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Second Circuit explains decision on speedy trial issue.

Byline: Bennett Loudon

A Second Circuit panel has released a 41-page opinion in the case of a man whose drug conviction was reversed in November. In addition to a congested court docket, the U.S. Court of Appeals for the Second Circuit said the unreasonable delays in the trial of Joseph Tigano III included three competency exams, which all showed he was competent to stand trial. The Second Circuit also blamed the U.S. Marshals Service for not providing timely transportation to facilities where the exams were administered. And the prosecution failed to offer a written plea deal in a reasonable amount of time. The panel cited the use of multiple magistrate judges, and defense counsels delays, despite Tiganos desire to represent himself and proceed quickly to trial. The courts opinion reaffirmed the fundamental importance of the Constitutional right to a speedy trial, which was flagrantly violated in Joe Tiganos case, said Tiganos appellate attorney, Gary Stein, of Schulte Roth & Zabel LLP in New York City. Tigano was detained for almost seven years before being convicted in May 2015 in U.S. District Court for the Western District of New York for growing about 1,000 marijuana plants on their Cattaraugus County property. He was sentenced to 20 years in prison. Tigano and his father, Joseph Tigano Sr. were arrested in July 200 and indicted in October 200. In November 2013, Tiganos father pleaded guilty to one count of manufacturing 50 or more marijuana plants. Tiganos facts are exceptional in nearly every meaningful respect within the context of a Sixth Amendment speedy trial analysis, wrote the Second Circuit panel Justices John M. Walker Jr., Ralph K. Winter, and Rosemary S. Pooler. The length of detention was the result of countless small choices and neglects, none of which was individually responsible for the injustice suffered by Tigano, but which together created this extreme instance of a Sixth Amendment violation, according to the panel. Tigano was the victim of poor trial management and general indifference at every level toward this low-priority defendant in a straightforward case, the panel wrote. For example, Tigano was arraigned on Oct. 20, 200 and pleaded not guilty. The next court meeting was scheduled for March 19, 2009, but it was rescheduled on a motion of Tiganos father, who requested a delay. But Tiganos attorney didnt tell Tigano about the change in date. On March 19, 2009, nobody told Tigano why he was not being taken to court, so he started a hunger strike for not being taken to court for what he thought was a scheduled meeting. The transcript of the proceeding makes clear that the driving motivation for the decision to order a competency exam was Tiganos repeated demand for his speedy trial, according to the opinion. When Tigano indicated he wanted to represent himself, U.S. Magistrate Judge Hugh Scott told him he was making a huge mistake and said Tiganos desire to represent himself and to proceed quickly to trial are tending to make me believe he needs to be evaluated again. Tiganos statements in court became increasingly desperate and plaintive as he pleaded for the case to move toward resolution. He continued to repeatedly raise his right to a speedy trial and to plead for severance from his father, the panel wrote. Additional delays resulted from a variety of problems: discovery material was not provided by the prosecution in a timely manner, transcripts from court reporters were delayed; and even destroyed paperwork at the Niagara County Jail, where Tigano was being detained.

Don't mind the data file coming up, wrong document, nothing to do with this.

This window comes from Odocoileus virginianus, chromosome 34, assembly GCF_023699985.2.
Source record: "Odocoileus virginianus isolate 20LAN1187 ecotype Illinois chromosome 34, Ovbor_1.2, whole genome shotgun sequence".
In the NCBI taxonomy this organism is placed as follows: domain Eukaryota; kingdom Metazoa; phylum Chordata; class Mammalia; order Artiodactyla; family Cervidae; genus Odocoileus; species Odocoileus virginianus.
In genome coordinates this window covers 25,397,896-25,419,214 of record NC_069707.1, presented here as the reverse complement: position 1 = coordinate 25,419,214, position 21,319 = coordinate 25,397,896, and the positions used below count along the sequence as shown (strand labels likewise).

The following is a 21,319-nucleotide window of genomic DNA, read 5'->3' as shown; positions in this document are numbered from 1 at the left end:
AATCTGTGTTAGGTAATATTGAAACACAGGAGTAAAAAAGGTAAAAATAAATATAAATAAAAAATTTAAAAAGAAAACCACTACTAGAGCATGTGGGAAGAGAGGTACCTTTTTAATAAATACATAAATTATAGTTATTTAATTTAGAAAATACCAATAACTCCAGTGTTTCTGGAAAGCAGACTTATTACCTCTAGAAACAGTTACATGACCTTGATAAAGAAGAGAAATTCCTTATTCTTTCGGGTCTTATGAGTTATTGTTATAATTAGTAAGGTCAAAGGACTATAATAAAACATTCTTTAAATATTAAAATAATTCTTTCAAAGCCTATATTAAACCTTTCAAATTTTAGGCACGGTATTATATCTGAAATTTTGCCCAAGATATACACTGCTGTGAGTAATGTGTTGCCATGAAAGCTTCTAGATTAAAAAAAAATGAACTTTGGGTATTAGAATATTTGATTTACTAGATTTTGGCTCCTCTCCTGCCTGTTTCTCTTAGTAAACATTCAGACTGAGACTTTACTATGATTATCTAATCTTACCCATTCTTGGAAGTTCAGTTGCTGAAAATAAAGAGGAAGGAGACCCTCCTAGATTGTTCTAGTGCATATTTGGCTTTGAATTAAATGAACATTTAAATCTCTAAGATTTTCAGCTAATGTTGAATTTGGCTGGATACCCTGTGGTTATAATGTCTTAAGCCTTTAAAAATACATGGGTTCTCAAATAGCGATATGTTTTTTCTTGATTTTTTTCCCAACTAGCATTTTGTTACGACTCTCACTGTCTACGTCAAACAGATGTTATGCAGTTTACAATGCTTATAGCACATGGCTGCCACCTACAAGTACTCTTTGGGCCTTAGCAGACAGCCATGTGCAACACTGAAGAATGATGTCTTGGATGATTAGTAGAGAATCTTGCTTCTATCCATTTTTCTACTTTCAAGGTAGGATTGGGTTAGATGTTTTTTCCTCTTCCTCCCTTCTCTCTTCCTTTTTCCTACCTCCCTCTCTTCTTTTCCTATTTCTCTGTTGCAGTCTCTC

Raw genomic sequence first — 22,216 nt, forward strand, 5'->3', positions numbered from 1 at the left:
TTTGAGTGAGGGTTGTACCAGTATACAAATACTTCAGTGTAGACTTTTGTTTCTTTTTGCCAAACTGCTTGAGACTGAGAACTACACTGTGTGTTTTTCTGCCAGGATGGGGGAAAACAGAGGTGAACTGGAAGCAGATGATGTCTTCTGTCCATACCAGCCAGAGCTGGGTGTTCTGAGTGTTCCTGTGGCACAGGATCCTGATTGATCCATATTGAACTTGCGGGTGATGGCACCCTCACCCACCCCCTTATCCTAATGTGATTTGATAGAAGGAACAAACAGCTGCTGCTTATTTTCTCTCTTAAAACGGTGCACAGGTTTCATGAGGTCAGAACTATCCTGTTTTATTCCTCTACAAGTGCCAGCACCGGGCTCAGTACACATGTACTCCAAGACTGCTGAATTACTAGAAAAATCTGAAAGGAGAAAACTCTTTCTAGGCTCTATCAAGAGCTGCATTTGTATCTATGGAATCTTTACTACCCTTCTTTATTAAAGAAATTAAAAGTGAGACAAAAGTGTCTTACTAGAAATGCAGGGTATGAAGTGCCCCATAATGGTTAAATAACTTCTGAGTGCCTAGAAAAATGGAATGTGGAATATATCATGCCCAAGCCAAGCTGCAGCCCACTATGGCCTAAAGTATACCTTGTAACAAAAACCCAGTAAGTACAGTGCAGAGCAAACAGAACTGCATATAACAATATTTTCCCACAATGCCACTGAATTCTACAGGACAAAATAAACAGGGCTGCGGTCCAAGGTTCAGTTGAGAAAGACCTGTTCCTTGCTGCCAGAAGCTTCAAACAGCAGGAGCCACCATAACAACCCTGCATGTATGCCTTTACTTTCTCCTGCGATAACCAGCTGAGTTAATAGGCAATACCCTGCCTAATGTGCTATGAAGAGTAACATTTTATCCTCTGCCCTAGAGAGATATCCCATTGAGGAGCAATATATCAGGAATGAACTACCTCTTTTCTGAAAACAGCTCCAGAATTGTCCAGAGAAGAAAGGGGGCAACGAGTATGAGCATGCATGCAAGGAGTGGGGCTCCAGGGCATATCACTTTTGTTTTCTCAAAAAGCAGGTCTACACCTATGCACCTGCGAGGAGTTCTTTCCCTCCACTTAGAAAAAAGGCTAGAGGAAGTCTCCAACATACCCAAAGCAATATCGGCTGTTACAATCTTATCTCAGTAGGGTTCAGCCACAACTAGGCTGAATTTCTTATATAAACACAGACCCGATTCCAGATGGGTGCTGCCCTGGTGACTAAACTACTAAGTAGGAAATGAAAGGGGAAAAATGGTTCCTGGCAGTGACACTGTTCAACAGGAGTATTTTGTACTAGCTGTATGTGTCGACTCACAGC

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Publication:Daily Record (Rochester, NY)
Date:Jan 23, 2018
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